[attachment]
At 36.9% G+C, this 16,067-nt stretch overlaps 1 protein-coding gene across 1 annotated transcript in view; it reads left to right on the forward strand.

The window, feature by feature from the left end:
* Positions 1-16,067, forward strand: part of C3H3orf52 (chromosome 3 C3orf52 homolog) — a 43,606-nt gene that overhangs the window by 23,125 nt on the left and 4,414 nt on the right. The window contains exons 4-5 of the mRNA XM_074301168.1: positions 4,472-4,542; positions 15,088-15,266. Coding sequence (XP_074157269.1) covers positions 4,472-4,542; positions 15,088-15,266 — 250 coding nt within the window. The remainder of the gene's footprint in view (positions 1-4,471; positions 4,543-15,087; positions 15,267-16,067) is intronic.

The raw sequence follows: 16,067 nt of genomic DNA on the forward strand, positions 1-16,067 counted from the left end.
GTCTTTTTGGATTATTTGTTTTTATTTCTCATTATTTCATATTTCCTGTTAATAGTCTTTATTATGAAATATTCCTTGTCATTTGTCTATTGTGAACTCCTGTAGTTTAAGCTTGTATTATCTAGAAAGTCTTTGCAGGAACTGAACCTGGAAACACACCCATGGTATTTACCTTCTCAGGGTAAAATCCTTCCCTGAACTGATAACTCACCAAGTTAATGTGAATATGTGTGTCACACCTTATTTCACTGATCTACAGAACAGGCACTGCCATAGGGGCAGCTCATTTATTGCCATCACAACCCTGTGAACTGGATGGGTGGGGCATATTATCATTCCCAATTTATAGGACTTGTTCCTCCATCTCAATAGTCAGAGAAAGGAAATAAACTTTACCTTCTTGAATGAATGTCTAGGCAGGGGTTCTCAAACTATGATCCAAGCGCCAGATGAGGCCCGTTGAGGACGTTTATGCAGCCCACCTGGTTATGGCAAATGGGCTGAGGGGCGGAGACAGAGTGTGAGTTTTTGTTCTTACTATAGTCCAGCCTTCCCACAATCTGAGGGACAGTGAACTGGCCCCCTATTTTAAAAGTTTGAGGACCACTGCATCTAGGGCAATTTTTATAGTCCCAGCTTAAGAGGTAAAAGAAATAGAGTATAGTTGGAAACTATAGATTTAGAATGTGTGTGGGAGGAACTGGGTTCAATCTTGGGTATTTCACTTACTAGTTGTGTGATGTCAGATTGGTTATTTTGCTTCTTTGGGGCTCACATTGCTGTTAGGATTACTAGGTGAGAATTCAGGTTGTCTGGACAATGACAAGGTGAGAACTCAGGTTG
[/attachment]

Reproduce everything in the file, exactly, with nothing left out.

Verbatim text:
At 36.9% G+C, this 16,067-nt stretch overlaps 1 protein-coding gene across 1 annotated transcript in view; it reads left to right on the forward strand.

The window, feature by feature from the left end:
* Positions 1-16,067, forward strand: part of C3H3orf52 (chromosome 3 C3orf52 homolog) — a 43,606-nt gene that overhangs the window by 23,125 nt on the left and 4,414 nt on the right. The window contains exons 4-5 of the mRNA XM_074301168.1: positions 4,472-4,542; positions 15,088-15,266. Coding sequence (XP_074157269.1) covers positions 4,472-4,542; positions 15,088-15,266 — 250 coding nt within the window. The remainder of the gene's footprint in view (positions 1-4,471; positions 4,543-15,087; positions 15,267-16,067) is intronic.

The raw sequence follows: 16,067 nt of genomic DNA on the forward strand, positions 1-16,067 counted from the left end.
GTCTTTTTGGATTATTTGTTTTTATTTCTCATTATTTCATATTTCCTGTTAATAGTCTTTATTATGAAATATTCCTTGTCATTTGTCTATTGTGAACTCCTGTAGTTTAAGCTTGTATTATCTAGAAAGTCTTTGCAGGAACTGAACCTGGAAACACACCCATGGTATTTACCTTCTCAGGGTAAAATCCTTCCCTGAACTGATAACTCACCAAGTTAATGTGAATATGTGTGTCACACCTTATTTCACTGATCTACAGAACAGGCACTGCCATAGGGGCAGCTCATTTATTGCCATCACAACCCTGTGAACTGGATGGGTGGGGCATATTATCATTCCCAATTTATAGGACTTGTTCCTCCATCTCAATAGTCAGAGAAAGGAAATAAACTTTACCTTCTTGAATGAATGTCTAGGCAGGGGTTCTCAAACTATGATCCAAGCGCCAGATGAGGCCCGTTGAGGACGTTTATGCAGCCCACCTGGTTATGGCAAATGGGCTGAGGGGCGGAGACAGAGTGTGAGTTTTTGTTCTTACTATAGTCCAGCCTTCCCACAATCTGAGGGACAGTGAACTGGCCCCCTATTTTAAAAGTTTGAGGACCACTGCATCTAGGGCAATTTTTATAGTCCCAGCTTAAGAGGTAAAAGAAATAGAGTATAGTTGGAAACTATAGATTTAGAATGTGTGTGGGAGGAACTGGGTTCAATCTTGGGTATTTCACTTACTAGTTGTGTGATGTCAGATTGGTTATTTTGCTTCTTTGGGGCTCACATTGCTGTTAGGATTACTAGGTGAGAATTCAGGTTGTCTGGACAATGACAAGGTGAGAACTCAGGTTG